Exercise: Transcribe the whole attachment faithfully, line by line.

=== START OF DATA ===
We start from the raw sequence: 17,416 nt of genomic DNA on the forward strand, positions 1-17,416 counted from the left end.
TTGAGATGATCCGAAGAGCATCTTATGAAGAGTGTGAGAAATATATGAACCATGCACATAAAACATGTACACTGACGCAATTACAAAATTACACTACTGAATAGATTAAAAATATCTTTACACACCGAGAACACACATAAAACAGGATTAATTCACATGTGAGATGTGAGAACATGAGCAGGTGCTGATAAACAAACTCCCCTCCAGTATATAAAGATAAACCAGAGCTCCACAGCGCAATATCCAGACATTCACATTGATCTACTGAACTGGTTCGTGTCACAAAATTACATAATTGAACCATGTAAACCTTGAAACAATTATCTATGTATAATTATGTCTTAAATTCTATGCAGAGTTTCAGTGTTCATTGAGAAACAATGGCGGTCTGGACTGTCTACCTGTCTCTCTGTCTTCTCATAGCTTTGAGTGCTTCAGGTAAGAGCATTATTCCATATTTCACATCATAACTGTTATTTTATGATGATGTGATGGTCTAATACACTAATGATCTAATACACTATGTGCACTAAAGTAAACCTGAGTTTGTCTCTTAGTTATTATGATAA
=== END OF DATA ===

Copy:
We start from the raw sequence: 17,416 nt of genomic DNA on the forward strand, positions 1-17,416 counted from the left end.
TTGAGATGATCCGAAGAGCATCTTATGAAGAGTGTGAGAAATATATGAACCATGCACATAAAACATGTACACTGACGCAATTACAAAATTACACTACTGAATAGATTAAAAATATCTTTACACACCGAGAACACACATAAAACAGGATTAATTCACATGTGAGATGTGAGAACATGAGCAGGTGCTGATAAACAAACTCCCCTCCAGTATATAAAGATAAACCAGAGCTCCACAGCGCAATATCCAGACATTCACATTGATCTACTGAACTGGTTCGTGTCACAAAATTACATAATTGAACCATGTAAACCTTGAAACAATTATCTATGTATAATTATGTCTTAAATTCTATGCAGAGTTTCAGTGTTCATTGAGAAACAATGGCGGTCTGGACTGTCTACCTGTCTCTCTGTCTTCTCATAGCTTTGAGTGCTTCAGGTAAGAGCATTATTCCATATTTCACATCATAACTGTTATTTTATGATGATGTGATGGTCTAATACACTAATGATCTAATACACTATGTGCACTAAAGTAAACCTGAGTTTGTCTCTTAGTTATTATGATAA